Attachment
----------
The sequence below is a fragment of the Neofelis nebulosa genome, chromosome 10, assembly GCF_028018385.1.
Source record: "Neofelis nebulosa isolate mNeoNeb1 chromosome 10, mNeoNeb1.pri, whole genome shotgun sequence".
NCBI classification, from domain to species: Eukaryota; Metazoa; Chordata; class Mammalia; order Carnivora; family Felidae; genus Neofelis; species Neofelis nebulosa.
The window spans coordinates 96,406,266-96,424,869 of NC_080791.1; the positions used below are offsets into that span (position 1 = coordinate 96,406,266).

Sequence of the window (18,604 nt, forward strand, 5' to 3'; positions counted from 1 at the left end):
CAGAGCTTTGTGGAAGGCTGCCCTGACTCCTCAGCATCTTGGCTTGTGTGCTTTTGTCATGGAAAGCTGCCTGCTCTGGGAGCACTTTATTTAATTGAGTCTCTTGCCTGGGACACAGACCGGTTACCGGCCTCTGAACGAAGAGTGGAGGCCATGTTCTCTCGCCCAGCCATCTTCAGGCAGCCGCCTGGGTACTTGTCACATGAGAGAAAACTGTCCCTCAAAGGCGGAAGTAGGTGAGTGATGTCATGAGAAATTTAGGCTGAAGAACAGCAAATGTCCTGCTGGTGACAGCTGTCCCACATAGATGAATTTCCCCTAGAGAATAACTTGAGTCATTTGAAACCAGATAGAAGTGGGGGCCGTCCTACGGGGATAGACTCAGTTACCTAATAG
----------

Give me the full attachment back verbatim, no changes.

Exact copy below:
The sequence below is a fragment of the Neofelis nebulosa genome, chromosome 10, assembly GCF_028018385.1.
Source record: "Neofelis nebulosa isolate mNeoNeb1 chromosome 10, mNeoNeb1.pri, whole genome shotgun sequence".
NCBI classification, from domain to species: Eukaryota; Metazoa; Chordata; class Mammalia; order Carnivora; family Felidae; genus Neofelis; species Neofelis nebulosa.
The window spans coordinates 96,406,266-96,424,869 of NC_080791.1; the positions used below are offsets into that span (position 1 = coordinate 96,406,266).

Sequence of the window (18,604 nt, forward strand, 5' to 3'; positions counted from 1 at the left end):
CAGAGCTTTGTGGAAGGCTGCCCTGACTCCTCAGCATCTTGGCTTGTGTGCTTTTGTCATGGAAAGCTGCCTGCTCTGGGAGCACTTTATTTAATTGAGTCTCTTGCCTGGGACACAGACCGGTTACCGGCCTCTGAACGAAGAGTGGAGGCCATGTTCTCTCGCCCAGCCATCTTCAGGCAGCCGCCTGGGTACTTGTCACATGAGAGAAAACTGTCCCTCAAAGGCGGAAGTAGGTGAGTGATGTCATGAGAAATTTAGGCTGAAGAACAGCAAATGTCCTGCTGGTGACAGCTGTCCCACATAGATGAATTTCCCCTAGAGAATAACTTGAGTCATTTGAAACCAGATAGAAGTGGGGGCCGTCCTACGGGGATAGACTCAGTTACCTAATAG